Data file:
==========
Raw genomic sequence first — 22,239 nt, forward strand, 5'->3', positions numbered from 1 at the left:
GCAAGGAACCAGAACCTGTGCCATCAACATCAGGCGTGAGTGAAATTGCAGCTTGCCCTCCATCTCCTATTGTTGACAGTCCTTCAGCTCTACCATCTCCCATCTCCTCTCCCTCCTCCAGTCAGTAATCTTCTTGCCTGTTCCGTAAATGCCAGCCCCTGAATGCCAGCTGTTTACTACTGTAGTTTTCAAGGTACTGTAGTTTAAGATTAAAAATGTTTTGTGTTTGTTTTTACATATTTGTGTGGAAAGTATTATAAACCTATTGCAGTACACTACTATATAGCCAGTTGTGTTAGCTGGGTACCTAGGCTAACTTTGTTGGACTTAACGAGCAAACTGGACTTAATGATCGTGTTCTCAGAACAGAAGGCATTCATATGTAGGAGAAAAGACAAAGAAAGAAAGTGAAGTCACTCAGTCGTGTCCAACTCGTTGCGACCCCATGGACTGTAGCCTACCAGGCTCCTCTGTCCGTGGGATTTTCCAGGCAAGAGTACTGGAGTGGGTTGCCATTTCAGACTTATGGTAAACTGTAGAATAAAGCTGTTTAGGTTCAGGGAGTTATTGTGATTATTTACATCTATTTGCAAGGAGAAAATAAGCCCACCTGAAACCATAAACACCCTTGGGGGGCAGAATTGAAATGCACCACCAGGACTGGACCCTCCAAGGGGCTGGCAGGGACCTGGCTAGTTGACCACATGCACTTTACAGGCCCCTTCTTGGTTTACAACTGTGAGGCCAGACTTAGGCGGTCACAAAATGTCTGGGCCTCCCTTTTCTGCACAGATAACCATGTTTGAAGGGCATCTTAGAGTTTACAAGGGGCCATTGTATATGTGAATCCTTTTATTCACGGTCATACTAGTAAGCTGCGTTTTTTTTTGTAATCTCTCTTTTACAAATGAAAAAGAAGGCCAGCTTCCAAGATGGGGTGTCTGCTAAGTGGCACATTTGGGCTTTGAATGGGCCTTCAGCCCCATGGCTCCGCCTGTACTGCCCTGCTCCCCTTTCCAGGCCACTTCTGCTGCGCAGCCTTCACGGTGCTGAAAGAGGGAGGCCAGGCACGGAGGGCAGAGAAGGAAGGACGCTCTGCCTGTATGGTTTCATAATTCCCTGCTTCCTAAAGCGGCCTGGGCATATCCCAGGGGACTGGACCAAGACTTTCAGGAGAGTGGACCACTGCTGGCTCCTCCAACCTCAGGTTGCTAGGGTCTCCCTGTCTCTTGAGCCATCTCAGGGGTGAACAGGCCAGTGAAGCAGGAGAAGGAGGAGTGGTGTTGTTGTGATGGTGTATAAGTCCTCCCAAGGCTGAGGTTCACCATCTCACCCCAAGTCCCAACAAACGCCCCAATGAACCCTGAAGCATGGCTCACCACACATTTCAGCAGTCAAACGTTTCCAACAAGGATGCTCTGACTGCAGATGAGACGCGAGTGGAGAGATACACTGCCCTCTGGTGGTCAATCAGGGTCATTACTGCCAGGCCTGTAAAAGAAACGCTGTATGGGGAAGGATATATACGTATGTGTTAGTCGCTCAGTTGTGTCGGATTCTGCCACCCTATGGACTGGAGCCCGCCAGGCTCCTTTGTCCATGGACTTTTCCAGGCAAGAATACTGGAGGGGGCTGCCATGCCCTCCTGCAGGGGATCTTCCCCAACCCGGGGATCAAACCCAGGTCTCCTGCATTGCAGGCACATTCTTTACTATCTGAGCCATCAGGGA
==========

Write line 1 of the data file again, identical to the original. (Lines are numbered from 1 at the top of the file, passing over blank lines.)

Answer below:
Raw genomic sequence first — 22,239 nt, forward strand, 5'->3', positions numbered from 1 at the left: